My mom called me early on December 24th to brainstorm about wines for that night’s dinner. As I’ve said before, she and I have similar cooking styles, and she had planned a stunning feast. Fortunately, we were invited.
We were starting with a vintage Champagne, but then she asked about the crab bisque she had made. Crab is one of the few dishes that sends me hunting for the rich Chardonnays that we produce in California. You don’t want a lot of oak character for this pairing, because the tannins will smother your tongue and prevent you from enjoying the delicate crab. However, a little of the butter character that comes from malolactic fermentation (converting apple-crisp malic acid to creamy-soft lactic) goes nicely with the crab meat. After all, we dunk cracked crab into little pots of melted butter. But you still want some acidity: Avoid the flabby Chardonnays that winemakers so often produce here in the land of overripe fruit.
My mom had a slightly older California Chardonnay, and we pondered its potential over the phone. She read the label, which said that it had been made in the Burgundian style. Lots of people say that, of course, but the rest of the label, which at least implied that it had been aged in neutral oak, sounded promising. In the end, it proved to be exactly what we hoped. The age gave it an extra creaminess, but its Russian River origins gave it the acidity we wanted.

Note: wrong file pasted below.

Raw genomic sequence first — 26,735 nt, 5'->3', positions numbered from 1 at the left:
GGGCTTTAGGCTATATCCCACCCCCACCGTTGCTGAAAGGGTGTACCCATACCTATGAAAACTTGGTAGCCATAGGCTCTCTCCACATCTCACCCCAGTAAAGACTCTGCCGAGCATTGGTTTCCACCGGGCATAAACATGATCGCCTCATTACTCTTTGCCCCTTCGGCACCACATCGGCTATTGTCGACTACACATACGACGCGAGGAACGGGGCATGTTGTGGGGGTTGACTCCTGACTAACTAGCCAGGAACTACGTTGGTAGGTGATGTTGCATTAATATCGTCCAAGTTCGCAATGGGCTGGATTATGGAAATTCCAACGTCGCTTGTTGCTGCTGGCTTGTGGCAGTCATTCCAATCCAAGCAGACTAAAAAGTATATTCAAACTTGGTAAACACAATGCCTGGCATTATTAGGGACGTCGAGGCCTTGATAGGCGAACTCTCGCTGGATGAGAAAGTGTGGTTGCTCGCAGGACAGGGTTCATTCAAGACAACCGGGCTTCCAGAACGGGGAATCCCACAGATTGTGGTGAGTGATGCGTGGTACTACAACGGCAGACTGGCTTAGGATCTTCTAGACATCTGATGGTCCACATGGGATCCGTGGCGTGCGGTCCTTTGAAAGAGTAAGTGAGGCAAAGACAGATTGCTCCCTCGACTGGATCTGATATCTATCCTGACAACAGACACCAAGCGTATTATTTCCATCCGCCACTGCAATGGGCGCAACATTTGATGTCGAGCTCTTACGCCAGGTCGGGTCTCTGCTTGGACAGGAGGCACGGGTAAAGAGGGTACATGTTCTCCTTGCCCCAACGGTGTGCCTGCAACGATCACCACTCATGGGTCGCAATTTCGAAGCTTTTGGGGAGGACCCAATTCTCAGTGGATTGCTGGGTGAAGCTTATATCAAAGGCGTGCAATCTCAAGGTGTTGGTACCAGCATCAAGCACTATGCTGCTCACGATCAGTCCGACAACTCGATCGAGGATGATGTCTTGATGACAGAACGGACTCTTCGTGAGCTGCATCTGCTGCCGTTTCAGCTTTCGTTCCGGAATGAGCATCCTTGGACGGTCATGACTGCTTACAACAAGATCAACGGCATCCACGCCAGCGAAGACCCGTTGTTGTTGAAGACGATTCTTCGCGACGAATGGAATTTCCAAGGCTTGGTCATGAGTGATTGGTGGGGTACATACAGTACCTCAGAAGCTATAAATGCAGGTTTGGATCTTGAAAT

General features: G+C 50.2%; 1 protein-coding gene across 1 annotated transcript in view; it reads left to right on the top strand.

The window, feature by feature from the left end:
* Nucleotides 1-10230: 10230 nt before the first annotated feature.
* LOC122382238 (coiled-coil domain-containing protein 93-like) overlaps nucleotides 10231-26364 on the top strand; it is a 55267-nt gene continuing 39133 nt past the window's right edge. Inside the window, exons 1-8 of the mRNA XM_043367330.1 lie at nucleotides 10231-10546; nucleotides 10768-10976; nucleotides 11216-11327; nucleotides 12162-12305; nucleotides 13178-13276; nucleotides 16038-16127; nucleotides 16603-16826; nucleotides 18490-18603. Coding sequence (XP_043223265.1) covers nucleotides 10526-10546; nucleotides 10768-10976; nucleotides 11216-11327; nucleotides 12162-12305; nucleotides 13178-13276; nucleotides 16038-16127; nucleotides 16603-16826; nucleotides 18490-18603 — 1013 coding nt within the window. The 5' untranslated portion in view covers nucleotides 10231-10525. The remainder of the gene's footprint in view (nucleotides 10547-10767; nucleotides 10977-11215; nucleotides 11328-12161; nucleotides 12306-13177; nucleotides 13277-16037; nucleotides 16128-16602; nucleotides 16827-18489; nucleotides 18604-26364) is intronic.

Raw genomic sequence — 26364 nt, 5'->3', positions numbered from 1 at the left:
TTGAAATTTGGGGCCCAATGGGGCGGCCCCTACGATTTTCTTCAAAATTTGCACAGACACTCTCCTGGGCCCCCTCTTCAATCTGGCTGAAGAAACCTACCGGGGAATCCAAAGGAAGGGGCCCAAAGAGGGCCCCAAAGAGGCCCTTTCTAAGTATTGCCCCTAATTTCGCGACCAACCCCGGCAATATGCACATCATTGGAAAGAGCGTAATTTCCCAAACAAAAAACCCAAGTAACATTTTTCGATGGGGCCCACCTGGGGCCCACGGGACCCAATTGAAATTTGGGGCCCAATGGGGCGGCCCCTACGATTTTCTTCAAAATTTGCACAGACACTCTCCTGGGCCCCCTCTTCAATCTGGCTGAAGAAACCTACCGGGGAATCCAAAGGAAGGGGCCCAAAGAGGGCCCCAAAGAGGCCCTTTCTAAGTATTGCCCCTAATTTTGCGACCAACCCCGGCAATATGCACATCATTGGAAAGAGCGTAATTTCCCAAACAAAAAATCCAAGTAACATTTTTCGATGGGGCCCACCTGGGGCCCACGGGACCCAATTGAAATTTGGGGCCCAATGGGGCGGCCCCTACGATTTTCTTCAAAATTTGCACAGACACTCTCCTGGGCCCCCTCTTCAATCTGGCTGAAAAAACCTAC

Then we talked about the main course. She was cooking Muscovy duck breast — rich meat even when it’s not magret, the fat-filled breast of a foie gras duck — and garnishing it with a pomegranate wine sauce. I like a jammy, opulent Syrah with this combination of rich meat and syrupy sauce, and I had just the bottle: Melissa and I had visited Ridge Vineyards during our Manresa weekend, and we had bought one Zinfandel and one Syrah. I don’t actually like jammy Syrahs in general, so this one still had a lot of acidity to combat the sharp tang of the pomegranate and cut through the fat of the duck breast. But, again, California wineries tend to produce heavier, jammier wines that can stand up to the weight of this meat.
Part of the challenge of real world wine pairing is that we don’t actually have a large wine store in our basement. We have to make do with what we have. But in this case, by combining my mom’s bottles and mine, we came up bottles that worked nicely with the dishes she served.
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